Tag Archives: Lent
And the older son felt the terrible weight of those years of work that he and his father had done, without his younger brother and the property he had taken away, and he knew that all the toil and anger and bitterness and poverty were for the sake of this one moment.
In each case, notice that the devil is tempting Jesus to do something that sounds good. Food is good, just and peaceful government is good, the mysterious power of God is good. The devil is taunting Jesus to get serious about these things already. What use is feeding a few thousand here and healing a few there and touching a few hearts somewhere else when you could just grab it all at once–fill every stomach, heal every infirmity, hold every heart in the palm of your hand?
The denial of death and guilt has become useful to us, even necessary. Ash Wednesday stands out, then, as a brutally frank reminder of things we have halfway persuaded ourselves aren’t true — that our lives are brief and that we need grace. It’s a reminder people seem to crave. I’ve made empty churches echo with the news that God embraces and forgives, but when the day comes to be marked with the sign of mourning and repentance, the pews are suddenly full.
Being a faithful person involves some loss. It involves letting the flood of baptism wash some things out of our hands. It involves dying to our desire for domination, dying to our need to always be right and wise in our own minds, dying to our need to have more and do more, dying to our desire to possess the world even at the expense of others. Being a faithful person means letting God rip those things from our hands, just as surely as it means being embraced by God and raised up by God and clothed in righteousness by God.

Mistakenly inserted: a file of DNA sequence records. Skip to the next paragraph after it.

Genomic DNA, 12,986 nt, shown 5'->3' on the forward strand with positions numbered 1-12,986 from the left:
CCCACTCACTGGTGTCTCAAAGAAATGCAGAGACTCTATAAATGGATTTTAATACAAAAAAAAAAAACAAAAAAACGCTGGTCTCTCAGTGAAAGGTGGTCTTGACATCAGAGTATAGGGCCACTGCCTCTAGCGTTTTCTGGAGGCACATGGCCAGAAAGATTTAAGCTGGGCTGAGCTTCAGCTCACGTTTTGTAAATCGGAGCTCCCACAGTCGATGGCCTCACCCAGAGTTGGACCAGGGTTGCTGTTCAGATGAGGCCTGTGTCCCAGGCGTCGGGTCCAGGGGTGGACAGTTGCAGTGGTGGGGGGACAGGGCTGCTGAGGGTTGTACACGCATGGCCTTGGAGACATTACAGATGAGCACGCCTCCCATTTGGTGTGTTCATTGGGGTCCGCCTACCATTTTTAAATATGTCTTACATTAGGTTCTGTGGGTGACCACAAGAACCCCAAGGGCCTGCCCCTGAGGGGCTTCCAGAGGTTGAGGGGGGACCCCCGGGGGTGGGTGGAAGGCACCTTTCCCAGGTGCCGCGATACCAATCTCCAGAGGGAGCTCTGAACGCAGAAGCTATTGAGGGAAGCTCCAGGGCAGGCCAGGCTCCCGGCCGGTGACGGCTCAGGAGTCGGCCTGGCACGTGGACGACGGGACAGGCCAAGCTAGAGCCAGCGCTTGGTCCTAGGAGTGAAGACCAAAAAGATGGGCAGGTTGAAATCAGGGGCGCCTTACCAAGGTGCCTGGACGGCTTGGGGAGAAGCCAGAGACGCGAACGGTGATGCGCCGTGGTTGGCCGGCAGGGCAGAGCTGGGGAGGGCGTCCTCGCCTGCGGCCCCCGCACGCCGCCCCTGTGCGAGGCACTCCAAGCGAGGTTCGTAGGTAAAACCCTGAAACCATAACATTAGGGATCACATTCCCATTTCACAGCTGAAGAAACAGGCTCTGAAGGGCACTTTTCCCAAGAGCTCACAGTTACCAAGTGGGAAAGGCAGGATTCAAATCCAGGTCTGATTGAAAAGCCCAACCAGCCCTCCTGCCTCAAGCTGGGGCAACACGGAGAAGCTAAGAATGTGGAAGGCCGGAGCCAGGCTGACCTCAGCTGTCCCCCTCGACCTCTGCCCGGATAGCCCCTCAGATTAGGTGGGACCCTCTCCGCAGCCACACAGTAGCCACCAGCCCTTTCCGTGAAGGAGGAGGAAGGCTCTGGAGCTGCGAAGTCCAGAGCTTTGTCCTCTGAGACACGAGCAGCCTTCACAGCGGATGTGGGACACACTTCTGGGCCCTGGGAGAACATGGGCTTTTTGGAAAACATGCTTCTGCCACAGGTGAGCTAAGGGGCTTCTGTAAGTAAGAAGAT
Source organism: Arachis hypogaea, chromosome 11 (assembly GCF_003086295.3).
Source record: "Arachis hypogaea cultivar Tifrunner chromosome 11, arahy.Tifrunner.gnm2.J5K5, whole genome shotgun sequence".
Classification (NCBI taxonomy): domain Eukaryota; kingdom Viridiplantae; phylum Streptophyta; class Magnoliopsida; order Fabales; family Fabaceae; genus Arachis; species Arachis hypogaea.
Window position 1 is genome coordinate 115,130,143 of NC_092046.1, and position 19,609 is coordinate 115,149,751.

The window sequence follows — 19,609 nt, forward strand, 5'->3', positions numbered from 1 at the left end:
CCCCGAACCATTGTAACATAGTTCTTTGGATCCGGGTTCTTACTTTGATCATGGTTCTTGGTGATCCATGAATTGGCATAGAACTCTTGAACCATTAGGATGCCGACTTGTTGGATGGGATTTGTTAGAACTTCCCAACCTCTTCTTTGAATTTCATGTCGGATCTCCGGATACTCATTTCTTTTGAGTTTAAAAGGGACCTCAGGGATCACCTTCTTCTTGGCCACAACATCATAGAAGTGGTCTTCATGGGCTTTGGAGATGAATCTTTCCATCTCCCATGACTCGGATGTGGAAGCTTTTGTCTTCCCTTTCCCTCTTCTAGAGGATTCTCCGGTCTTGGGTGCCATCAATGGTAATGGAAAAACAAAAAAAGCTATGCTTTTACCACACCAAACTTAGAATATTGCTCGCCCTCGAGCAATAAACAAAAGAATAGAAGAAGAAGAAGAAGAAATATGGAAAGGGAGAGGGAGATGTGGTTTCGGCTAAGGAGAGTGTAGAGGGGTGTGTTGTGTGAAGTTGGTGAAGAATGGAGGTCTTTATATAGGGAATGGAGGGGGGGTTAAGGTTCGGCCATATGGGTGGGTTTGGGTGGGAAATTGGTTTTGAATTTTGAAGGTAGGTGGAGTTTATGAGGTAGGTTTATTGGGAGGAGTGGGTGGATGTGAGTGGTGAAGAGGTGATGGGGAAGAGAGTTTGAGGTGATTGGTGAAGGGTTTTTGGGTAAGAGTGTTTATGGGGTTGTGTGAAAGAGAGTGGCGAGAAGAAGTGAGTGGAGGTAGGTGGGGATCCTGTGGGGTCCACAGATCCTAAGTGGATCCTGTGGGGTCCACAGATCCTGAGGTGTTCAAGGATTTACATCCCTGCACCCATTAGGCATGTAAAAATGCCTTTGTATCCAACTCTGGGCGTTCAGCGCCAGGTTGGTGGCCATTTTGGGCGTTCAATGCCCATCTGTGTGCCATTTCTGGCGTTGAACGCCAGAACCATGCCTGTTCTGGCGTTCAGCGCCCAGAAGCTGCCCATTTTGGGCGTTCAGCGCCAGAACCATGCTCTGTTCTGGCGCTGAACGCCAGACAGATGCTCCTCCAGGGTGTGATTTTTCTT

The season’s meager forays into discomfort can only show how very different fasting is from true hunger, let alone hunger imposed and enforced as a policy. Self-imposed penance for the sins of the world is an impossibility; it can even be a perverse delusion. Nothing in that world can be assimilated to our prostrations or hair shirts. “Weep not for me, but for yourselves,” as Jesus says
So it happens that skipping one meal on Ash Wednesday, another on Friday, and eating neither meat nor sweets at all, leaves me feeling like Gandhi by Saturday. One of the implicit bargains I’ve made with life is that I do my work and meet my responsibilities, however onerous, and in exchange I eat whatever I feel like, whenever I wish to. And it’s not just me. This is the structure of daily life in the twilight of the middle class: sacrifice sleep, family time, personal interests, and peace of mind, but grant yourself any of a million coruscating indulgences.
“Hardness of heart” is a powerful metaphor. Because that’s how we live and make our choices: one at a time, little by little, day by day. We don’t feel the sclerosis of our hearts because it doesn’t happen all at once. We just lose that softness a little bit each day. We lose that responsiveness to God, or to conscience, or to our neighbor. At first it was hard to ignore the voice of God, but it got easier every time. A hard spiritual heart, like a hard physical one, eventually just stops working.
(Note: I preached this sermon at Messiah Lutheran Church on Ash Wednesday, 2015) Sisters and brothers, grace to you and peace from God our Father and the Lord Jesus Christ. Amen. Yet even now, says the Lord, return to me with all your heart, with fasting, with weeping, and with mourning; rend your hearts and […]
(Note: I preached this sermon at Messiah Lutheran Church on Ash Wednesday, 2016) Sisters and brothers grace to you and peace from God our Father and the Lord Jesus Christ. Amen. After all of that unpleasantness in the garden, God tells Adam about his life: “By the sweat of your face you shall eat bread, […]
(Note: I preached this sermon at Messiah Lutheran Church on Ash Wednesday, 2012) Sisters and brothers, grace to you and peace from God our Father and the Lord Jesus Christ. Amen. When the LORD God chose to make a human being, the story goes, he knelt down in the dust of the earth. The LORD […]